### Introduction to Descriptive Summary in R

Statistics is a study of data: describing properties of data (descriptive statistics) and drawing conclusions about a population based on information in a sample (inferential statistics). In this article, we will discuss the computation of descriptive summary in R (Descriptive statistics in R Programming).

## Table of Contents

**Example:** Twenty elementary school children were asked if they live with both parents (B), father only (F), mother only (M), or someone else (S) and how many brothers has he. The responses of the children are as follows:

Case | Sex | No. of His Brothers | Case | Sex | No. of His Brothers | |
---|---|---|---|---|---|---|

M | Female | 3 | B | Male | 2 | |

B | Female | 2 | F | Male | 1 | |

B | Female | 3 | B | Male | 0 | |

M | Female | 4 | M | Male | 0 | |

F | Male | 3 | M | Male | 3 | |

S | Male | 1 | B | Female | 4 | |

B | Male | 2 | B | Female | 3 | |

M | Male | 2 | F | Male | 2 | |

F | Female | 4 | B | Female | 1 | |

B | Female | 3 | M | Female | 2 |

Consider the following computation is required. These computations are related to the Descriptive summary in R.

- Construct a frequency distribution table in r relative to the case of each one.
- Draw a bar and pie graphs of the frequency distribution for each category using the R code.

### Creating the Frequency Table in R

# Enter the data in the vector form x <- c("M", "B", "B", "M", "F", "S", "B", "M", "F", "B", "B", "F", "B", "M", "M", "B", "B", "F", "B", "M") # Creating the frequency table use Table command tabx=table(x) ; tabx # Output x B F M S 9 4 6 1

### Draw a Bar Chart and Pie Chart from the Frequency Table

# Drawing the bar chart for the resulting table in Green color with main title, x label and y label barplot(tabx, xlab = "x", ylab = "Frequency", main = "Sample of Twenty elementary school children ",col = "Green") # Drawing the pie chart for the resulting table with main title. pie(tabx, main = "Sample of Twenty elementary school children ")

### Descriptive Statistics for Air Quality Data

Consider the air quality data for computing numerical and graphical descriptive summary in R. The air quality data already exists in the R Datasets package.

attach(airquality)

# To choose the temperature degree only Temperature = airquality[, 4] hist(Temperature) hist(Temperature, main="Maximum daily temperature at La Guardia Airport", xlab="Temperature in degrees Fahrenheit", xlim = c(50, 100), col="darkmagenta", freq=T) h <- hist(Temperature, ylim = c(0,40)) text(h$mids, h$counts, labels=h$counts, adj=c(0.5, -0.5))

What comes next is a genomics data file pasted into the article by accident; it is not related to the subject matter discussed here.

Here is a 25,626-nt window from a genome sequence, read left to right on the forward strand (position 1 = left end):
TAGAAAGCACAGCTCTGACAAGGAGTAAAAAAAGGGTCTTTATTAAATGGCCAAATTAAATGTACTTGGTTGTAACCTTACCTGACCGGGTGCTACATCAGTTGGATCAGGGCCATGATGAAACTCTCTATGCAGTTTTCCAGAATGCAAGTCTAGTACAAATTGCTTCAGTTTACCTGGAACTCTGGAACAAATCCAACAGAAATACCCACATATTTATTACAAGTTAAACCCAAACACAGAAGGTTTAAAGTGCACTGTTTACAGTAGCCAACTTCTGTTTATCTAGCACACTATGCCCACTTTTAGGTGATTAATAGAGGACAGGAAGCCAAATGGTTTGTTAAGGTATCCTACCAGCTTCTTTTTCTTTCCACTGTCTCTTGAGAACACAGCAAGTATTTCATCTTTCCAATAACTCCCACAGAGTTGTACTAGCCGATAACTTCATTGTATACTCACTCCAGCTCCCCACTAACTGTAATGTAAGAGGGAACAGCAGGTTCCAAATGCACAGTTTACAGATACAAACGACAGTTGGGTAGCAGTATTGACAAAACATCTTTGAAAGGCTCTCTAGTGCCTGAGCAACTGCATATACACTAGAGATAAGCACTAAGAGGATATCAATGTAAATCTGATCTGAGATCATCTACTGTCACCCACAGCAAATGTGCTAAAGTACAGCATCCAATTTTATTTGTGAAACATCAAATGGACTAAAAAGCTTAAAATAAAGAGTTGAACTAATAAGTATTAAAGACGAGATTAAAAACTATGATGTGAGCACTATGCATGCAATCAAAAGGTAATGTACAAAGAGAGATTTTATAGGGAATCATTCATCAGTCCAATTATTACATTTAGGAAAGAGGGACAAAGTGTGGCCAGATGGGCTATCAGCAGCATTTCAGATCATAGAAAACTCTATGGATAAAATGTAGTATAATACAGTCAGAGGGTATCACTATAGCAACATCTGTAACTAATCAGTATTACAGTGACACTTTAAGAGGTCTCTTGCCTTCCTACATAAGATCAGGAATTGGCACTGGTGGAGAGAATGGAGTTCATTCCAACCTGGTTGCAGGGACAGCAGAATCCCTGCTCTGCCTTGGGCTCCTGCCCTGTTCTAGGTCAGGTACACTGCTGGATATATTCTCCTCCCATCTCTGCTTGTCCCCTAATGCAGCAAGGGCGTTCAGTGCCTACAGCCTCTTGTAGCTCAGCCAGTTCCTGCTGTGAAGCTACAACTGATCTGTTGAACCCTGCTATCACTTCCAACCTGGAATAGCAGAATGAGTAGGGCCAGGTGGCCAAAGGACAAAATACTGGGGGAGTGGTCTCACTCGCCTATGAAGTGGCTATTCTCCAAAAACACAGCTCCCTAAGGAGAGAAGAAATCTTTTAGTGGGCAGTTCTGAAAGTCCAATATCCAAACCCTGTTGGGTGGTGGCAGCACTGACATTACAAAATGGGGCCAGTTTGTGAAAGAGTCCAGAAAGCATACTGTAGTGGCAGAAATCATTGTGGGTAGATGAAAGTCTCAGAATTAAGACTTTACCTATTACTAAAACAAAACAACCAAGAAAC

In the above histogram, the frequency of each bar is drawn at the top of each bar by using the `text()`

function.

Note that to change the number of classes or the interval, we should use the sequence function to divide the $range$, $Max$, and $Min$, into $n$ using the function `length.out=n+1`

hist(Temperature, breaks = seq(min(Temperature), max(Temperature), length.out = 7))

### Median for Ungrouped Data

Numeric descriptive statistics such as median, mean, mode, and other summary statistics can be computed.

median(Temperature) ## Output 79 mean(Temperature) summary(Temperature)

A customized function for the computation of the median can be created. For example

arithmetic.median <- function(xx){ modulo <- length(xx) %% 2 if (modulo == 0){ (sort(xx)[ceiling(length(xx)/2)] + sort(xx)[ceiling(1+length(xx)/2)])/2 } else{ sort(xx)[ceiling(length(xx)/2)] } } arithmetic.median(Temperature)

### Computing Quartiles and IQR

The quantiles (Quartiles, Deciles, and Percentiles) can be computed using the function `quantile()`

in R. The interquartile range (IQR) can also be computed using the `iqr()`

function.

y = airquality[, 4] # temperature variable quantile(y) quantile(y, probs = c(0.25,0.5,0.75)) quantile(y, probs = c(0.30,0.50,0.70,0.90)) IQR(y)

One can create a custom function for the computation of Quartiles and IQR. For example,

quart<- function(x) { x <- sort(x) n <- length(x) m <- (n+1)/2 if (floor(m) != m) { l <- m-1/2; u <- m+1/2 } else { l <- m-1; u <- m+1 } c(Q1 = median(x[1:l]), Q3 = median(x[u:n]), IQR = median(x[u:n])-median(x[1:l])) } quart(y)